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Tag-derived Simple Sequence Repeat Markers of Olive

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Identification and functional annotation of expressed sequence Tag-Derived Simple Sequence Repeat Markers of olive (Olea europaea)

Olive tree (Olea europaea L.) is one of the most important oil producing crops in world, the genetic identification of several genotypes by using molecular markers is the first step in breeding programs. A large number of Olea europaea expressed sequence tags (ESTs) 11,215 were done from the NCBI database and used to search for microsatellites. Our result Explained that 8295 SSRs were present and it's percentage of occurrence which about 77.6%,11.84%,8.62%,0.84%,0.77% and 0.29% for Mononucleotide, trinucleotide, dinucleotide, hexanucleotide, pentanucleotide and tetranucleotide respectively. The appearance of the AAG/CTT repeat was highly percentage in trinucleotide and percentage of AG/CT was highly in dinucleotide repeats. By using flanking region of SSRs repeat we designed 1,801 EST-SSR primer pairs. The result obtained from Functional annotation of olive EST sequences containing SSRs indicated that 81% of these sequence having homology with known proteins, while 1.55% was homologous to hypothetical or unknown proteins and the 17.37% sequences did not possess homology with any known proteins. Gene Ontology and Kyoto Encyclopedia of Genes and Genomes (KEGG) annotation revealed that EST containing SSRs were implicated in diverse biological process include cellular and metabolic process, while in molecular function includes catalytic activity, binding and enzyme regulator activity. A total of 93 different pathways were significant matches in the KEGG database, which divided onto Carbohydrate metabolism such as glycolysis/gluconeogenesis pathway and the Energy metabolism such as Carbon fixation in photosynthetic organism pathway, also this included 11 different pathways from Lipid metabolism such as Fatty acid biosynthesis pathway. We isolate a genomic DNA from 9 olive cultivars and tested with 25 random selected primer pairs for amplification and polymorphism detection. All tested primers, exhibited successfully amplified and detected polymorphism.

Olive tree (Olea europaea L.) is one of the most superannuated and important long lived fruit species in Mediterranean [1], its diploid species (2n = 2x = 46), and the genome size range between 2.90 pg/2C and 3.07 pg/2C, with 1C = 1,400 - 1,500 Mbp [2]. Olea europaea is one of the first domesticated crops from Oleaceae family, and it cultivated for table olives and edible oil [3], a long history of olive cultivation in the Middle East was descriptions by archaeology and botanists [4]. The olive cultivars are high of number that more than 1200 cultivars [5], also the accessions are available in a large numbers in olive producing countries, that occurrence a problems for germplasm preservation and it management [6].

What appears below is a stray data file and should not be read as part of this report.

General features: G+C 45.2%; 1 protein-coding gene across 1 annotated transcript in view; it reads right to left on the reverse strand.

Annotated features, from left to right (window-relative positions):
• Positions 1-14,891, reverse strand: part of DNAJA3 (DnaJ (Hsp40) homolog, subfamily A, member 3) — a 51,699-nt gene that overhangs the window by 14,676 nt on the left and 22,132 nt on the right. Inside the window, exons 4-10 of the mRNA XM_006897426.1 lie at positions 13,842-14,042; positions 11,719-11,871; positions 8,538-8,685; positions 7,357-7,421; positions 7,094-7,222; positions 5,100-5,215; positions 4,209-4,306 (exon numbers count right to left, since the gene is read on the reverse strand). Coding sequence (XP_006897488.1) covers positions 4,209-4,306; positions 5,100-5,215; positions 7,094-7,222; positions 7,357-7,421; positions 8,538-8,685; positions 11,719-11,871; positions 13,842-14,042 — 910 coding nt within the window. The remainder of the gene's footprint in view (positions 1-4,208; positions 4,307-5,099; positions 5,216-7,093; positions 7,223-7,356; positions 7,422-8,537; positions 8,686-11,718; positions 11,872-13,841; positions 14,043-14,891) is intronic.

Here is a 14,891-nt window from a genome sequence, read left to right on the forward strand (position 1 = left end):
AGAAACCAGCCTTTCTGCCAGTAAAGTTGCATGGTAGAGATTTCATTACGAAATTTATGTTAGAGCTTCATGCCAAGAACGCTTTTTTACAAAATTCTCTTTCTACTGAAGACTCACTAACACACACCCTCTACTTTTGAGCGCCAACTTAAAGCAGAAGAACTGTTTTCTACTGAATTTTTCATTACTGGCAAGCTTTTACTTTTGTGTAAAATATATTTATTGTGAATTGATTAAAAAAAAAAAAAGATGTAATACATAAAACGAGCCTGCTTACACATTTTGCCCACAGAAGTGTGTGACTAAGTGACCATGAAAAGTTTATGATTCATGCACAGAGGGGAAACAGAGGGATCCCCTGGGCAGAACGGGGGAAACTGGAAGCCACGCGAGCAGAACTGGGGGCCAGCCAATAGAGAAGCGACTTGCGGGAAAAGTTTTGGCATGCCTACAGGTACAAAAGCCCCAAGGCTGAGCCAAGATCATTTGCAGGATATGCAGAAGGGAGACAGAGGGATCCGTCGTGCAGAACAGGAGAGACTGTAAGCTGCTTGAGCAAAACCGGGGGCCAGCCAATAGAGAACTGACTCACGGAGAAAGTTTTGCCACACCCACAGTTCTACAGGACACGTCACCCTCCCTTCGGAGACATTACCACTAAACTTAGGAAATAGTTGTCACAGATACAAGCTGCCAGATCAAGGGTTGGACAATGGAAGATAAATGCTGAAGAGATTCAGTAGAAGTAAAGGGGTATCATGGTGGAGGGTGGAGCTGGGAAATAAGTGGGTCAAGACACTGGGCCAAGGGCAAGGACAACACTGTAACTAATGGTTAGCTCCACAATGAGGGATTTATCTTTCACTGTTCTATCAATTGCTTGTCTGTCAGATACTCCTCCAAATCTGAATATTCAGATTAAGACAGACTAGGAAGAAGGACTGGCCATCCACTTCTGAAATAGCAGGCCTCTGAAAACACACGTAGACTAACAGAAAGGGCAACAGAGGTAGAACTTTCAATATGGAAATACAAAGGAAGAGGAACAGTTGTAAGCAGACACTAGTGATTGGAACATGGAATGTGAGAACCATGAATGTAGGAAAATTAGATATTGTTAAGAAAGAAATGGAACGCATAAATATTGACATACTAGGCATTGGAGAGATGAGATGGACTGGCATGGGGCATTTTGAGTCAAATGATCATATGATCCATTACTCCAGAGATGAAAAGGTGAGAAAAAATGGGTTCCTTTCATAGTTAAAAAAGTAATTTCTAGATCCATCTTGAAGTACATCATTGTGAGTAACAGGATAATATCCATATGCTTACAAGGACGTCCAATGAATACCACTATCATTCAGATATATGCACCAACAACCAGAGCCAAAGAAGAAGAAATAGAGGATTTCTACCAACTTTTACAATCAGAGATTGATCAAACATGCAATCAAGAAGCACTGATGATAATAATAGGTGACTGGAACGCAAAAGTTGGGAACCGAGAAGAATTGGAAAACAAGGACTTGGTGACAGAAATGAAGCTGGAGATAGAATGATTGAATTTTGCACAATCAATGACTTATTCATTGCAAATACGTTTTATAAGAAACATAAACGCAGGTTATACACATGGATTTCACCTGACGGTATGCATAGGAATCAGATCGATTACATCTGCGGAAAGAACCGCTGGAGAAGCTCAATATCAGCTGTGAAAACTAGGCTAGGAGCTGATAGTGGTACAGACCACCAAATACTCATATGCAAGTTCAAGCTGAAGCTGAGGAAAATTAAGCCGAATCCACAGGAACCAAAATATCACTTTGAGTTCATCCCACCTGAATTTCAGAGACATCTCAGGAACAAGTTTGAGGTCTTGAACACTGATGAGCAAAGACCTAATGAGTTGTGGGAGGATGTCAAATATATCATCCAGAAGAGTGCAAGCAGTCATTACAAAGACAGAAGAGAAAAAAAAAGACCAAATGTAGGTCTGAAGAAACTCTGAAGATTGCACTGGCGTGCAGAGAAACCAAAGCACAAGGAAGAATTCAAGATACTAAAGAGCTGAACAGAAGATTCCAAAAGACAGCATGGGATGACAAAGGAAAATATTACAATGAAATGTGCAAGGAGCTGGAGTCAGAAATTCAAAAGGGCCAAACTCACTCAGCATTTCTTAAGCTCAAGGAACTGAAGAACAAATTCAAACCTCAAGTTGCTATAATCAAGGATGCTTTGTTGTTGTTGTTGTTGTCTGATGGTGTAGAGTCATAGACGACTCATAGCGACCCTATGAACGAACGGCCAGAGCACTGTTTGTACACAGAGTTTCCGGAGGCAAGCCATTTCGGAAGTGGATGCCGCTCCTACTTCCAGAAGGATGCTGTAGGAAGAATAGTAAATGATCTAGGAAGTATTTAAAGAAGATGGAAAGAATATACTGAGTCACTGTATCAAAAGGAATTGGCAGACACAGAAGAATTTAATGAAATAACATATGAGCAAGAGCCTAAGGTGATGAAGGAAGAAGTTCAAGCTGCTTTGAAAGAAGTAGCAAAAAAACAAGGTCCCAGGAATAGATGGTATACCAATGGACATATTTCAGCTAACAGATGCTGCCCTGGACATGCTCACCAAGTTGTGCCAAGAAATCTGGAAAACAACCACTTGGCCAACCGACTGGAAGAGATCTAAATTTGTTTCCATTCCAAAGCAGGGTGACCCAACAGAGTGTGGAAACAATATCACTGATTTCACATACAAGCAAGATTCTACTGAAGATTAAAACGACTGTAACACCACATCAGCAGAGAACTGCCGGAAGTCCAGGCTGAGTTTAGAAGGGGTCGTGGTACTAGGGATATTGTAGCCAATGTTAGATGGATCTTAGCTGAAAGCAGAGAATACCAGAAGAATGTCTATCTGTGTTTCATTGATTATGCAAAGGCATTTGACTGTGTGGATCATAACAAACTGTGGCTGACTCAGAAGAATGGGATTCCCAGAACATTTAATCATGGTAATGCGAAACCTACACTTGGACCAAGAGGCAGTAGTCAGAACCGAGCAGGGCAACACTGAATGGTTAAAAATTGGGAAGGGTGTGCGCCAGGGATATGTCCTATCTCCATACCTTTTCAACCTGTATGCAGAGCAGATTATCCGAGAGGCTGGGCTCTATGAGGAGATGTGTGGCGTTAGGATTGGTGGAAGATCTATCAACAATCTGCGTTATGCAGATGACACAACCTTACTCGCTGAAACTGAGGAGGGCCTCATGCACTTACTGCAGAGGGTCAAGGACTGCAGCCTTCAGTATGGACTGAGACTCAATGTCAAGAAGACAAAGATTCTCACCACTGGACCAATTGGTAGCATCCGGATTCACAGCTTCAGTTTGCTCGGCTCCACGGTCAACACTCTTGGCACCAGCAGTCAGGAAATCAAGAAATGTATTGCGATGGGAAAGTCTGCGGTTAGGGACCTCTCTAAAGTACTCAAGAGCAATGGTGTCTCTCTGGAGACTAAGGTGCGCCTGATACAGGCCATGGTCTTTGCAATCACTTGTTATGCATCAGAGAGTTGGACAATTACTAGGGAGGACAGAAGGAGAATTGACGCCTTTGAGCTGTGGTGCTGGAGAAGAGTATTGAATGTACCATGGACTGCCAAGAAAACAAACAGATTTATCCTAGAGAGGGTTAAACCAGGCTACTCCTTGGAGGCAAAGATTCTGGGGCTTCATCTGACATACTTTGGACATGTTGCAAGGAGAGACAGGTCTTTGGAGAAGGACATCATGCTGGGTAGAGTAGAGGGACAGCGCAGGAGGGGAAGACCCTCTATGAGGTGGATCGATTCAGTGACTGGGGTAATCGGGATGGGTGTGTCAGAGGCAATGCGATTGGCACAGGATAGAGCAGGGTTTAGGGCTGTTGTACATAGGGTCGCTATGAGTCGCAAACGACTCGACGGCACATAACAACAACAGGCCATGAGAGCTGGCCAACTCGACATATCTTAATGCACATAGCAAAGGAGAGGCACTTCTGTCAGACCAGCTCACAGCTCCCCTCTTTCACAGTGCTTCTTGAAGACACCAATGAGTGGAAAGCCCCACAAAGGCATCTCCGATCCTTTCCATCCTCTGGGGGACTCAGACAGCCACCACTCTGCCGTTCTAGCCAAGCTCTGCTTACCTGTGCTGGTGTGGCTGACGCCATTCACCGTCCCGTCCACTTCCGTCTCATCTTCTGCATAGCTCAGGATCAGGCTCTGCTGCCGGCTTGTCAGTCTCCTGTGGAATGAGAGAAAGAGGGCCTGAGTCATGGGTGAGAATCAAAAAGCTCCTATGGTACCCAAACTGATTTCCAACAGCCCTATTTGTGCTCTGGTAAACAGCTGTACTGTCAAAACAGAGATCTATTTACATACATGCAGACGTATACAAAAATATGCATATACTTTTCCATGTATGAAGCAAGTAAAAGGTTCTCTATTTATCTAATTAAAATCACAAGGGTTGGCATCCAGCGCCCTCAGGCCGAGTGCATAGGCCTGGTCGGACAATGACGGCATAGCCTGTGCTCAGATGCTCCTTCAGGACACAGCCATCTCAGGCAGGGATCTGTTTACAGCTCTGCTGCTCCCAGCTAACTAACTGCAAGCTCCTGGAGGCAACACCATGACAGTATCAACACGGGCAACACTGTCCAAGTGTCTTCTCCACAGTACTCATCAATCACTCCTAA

The genetic identification and characterizing of several genotypes by using molecular markers is the first step in breeding programs [7], and by increased rate of mutation in microsatellites repeats that show a highly level of length polymorphism [8]. With the improvement and increasing of DNA sequencing technology, sequencing of expressed gene are used to obtain a large collection of EST which are isolated from a specific tissue and stage on organism [3]. Recent EST-SSR studies have reported that the EST is uses a source of SSRs and that reveal highly polymorphism [9]. EST sequences Available in public database and by using bioinformatics tools can determine and development of SSR markers in that EST sequences [10]. In olive that can be allow to development of new functional marker and use it in molecular breeding [11]. Also it can use as useful tools for gene and marker discovery, gene mapping and functional comparative studies. EST-SSRs recently reported in several plant species, such as Musa [12], Finger Millet [13], Jatropha Curcas [14], Pineapple [15], Celery [16], Lettuce [17], Barley [18], Radish [19], Citrus [20], Watermelon [21], Sugarcane [22], grapes [23], Cereal species [24] and bread wheat [25]. A large number of EST sequences in olive are available on database it can be a useful resource to develop gene based markers. The aim of this study was to use bioinformatics tools to develop and identify a new genic marker EST-SSR in Olive, to compare the frequency and distribution of different repeat types in genic sequences. Also determine the localization of these primers in different pathways in plant, to use it as tools to differences between the olive cultivars.